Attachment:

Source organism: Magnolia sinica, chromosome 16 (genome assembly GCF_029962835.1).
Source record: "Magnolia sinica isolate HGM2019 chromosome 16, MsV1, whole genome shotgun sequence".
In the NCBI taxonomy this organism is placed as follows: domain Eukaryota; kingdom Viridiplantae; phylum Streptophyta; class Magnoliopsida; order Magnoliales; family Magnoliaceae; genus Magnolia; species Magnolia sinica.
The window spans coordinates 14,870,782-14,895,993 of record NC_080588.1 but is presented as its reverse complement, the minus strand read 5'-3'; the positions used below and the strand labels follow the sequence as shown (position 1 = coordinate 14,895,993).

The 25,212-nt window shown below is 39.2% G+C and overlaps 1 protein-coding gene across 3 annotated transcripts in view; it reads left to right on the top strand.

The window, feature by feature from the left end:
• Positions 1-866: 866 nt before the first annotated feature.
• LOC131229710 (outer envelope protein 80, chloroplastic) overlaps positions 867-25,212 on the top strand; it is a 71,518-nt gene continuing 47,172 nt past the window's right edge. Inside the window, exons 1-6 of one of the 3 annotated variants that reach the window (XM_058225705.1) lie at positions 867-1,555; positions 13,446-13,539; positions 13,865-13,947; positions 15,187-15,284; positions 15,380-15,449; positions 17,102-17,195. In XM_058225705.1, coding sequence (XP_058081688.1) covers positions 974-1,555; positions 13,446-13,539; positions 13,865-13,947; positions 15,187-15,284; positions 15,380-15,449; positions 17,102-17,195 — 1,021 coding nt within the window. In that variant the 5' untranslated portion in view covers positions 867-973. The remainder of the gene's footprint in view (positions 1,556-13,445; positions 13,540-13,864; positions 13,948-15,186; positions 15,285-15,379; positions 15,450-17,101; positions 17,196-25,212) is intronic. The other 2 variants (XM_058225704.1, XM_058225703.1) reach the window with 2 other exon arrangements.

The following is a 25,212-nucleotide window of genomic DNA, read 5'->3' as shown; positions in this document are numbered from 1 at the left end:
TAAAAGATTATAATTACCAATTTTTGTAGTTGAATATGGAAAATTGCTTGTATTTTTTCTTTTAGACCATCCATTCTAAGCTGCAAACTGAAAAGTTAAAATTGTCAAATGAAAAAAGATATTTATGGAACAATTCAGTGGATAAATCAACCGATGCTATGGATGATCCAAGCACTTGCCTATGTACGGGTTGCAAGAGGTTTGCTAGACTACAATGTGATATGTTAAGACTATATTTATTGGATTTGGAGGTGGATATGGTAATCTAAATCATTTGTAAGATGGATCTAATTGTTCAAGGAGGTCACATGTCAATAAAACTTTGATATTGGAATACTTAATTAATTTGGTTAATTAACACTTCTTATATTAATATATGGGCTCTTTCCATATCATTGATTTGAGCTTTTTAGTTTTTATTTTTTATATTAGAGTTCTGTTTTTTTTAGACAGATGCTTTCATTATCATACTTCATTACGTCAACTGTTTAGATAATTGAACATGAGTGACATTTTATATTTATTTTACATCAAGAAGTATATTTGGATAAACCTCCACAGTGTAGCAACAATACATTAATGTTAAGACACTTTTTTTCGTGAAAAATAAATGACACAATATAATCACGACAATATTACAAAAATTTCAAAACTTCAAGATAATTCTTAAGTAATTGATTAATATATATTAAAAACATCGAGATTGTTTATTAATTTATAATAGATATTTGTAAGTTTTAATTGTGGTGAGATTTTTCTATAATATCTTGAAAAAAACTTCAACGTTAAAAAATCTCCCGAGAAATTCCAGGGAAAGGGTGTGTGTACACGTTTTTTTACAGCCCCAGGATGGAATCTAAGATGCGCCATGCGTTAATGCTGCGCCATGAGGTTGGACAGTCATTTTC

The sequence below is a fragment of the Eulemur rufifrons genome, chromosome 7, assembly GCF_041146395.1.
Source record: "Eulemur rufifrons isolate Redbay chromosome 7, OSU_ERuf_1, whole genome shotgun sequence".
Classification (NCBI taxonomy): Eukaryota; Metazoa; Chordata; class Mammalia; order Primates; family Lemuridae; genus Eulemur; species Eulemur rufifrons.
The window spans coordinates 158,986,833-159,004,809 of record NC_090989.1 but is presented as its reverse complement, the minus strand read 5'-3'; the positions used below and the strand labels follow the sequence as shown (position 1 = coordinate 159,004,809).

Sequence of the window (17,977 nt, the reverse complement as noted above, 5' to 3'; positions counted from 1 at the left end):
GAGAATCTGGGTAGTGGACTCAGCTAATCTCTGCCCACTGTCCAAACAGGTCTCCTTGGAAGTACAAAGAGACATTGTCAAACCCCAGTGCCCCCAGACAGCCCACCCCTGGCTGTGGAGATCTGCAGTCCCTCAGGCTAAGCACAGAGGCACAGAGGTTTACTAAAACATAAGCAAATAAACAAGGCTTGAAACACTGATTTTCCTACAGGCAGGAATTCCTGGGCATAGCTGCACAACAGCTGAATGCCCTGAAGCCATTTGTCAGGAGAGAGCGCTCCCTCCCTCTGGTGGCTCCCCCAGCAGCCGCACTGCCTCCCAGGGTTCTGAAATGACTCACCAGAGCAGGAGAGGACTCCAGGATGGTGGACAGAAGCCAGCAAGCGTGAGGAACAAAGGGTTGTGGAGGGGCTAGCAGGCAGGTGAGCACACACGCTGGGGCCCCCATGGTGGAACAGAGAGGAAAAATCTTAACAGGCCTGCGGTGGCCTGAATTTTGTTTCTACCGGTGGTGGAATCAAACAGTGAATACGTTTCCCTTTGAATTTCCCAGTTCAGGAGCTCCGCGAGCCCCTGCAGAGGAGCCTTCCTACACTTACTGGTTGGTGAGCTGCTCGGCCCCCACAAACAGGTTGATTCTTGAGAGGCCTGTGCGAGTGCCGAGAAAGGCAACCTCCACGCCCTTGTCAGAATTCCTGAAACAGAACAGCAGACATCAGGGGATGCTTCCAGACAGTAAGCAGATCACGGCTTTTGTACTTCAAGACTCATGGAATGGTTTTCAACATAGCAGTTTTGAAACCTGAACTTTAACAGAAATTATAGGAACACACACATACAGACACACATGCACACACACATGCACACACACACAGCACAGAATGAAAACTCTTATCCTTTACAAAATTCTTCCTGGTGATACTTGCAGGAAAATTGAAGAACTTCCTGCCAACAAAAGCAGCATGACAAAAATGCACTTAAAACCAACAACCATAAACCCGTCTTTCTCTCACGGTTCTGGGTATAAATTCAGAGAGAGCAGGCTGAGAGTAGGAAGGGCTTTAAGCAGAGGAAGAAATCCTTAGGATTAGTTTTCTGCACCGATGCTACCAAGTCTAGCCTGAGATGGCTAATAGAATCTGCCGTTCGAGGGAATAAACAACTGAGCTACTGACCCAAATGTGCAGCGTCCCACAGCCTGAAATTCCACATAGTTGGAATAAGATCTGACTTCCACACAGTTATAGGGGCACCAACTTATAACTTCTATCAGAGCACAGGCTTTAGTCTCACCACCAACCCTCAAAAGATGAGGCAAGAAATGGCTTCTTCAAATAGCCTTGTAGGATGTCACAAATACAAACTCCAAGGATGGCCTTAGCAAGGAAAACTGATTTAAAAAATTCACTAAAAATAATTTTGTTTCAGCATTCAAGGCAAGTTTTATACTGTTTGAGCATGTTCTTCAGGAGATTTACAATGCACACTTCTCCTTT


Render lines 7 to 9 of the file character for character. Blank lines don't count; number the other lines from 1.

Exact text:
• Positions 1-866: 866 nt before the first annotated feature.
• LOC131229710 (outer envelope protein 80, chloroplastic) overlaps positions 867-25,212 on the top strand; it is a 71,518-nt gene continuing 47,172 nt past the window's right edge. Inside the window, exons 1-6 of one of the 3 annotated variants that reach the window (XM_058225705.1) lie at positions 867-1,555; positions 13,446-13,539; positions 13,865-13,947; positions 15,187-15,284; positions 15,380-15,449; positions 17,102-17,195. In XM_058225705.1, coding sequence (XP_058081688.1) covers positions 974-1,555; positions 13,446-13,539; positions 13,865-13,947; positions 15,187-15,284; positions 15,380-15,449; positions 17,102-17,195 — 1,021 coding nt within the window. In that variant the 5' untranslated portion in view covers positions 867-973. The remainder of the gene's footprint in view (positions 1,556-13,445; positions 13,540-13,864; positions 13,948-15,186; positions 15,285-15,379; positions 15,450-17,101; positions 17,196-25,212) is intronic. The other 2 variants (XM_058225704.1, XM_058225703.1) reach the window with 2 other exon arrangements.

The following is a 25,212-nucleotide window of genomic DNA, read 5'->3' as shown; positions in this document are numbered from 1 at the left end: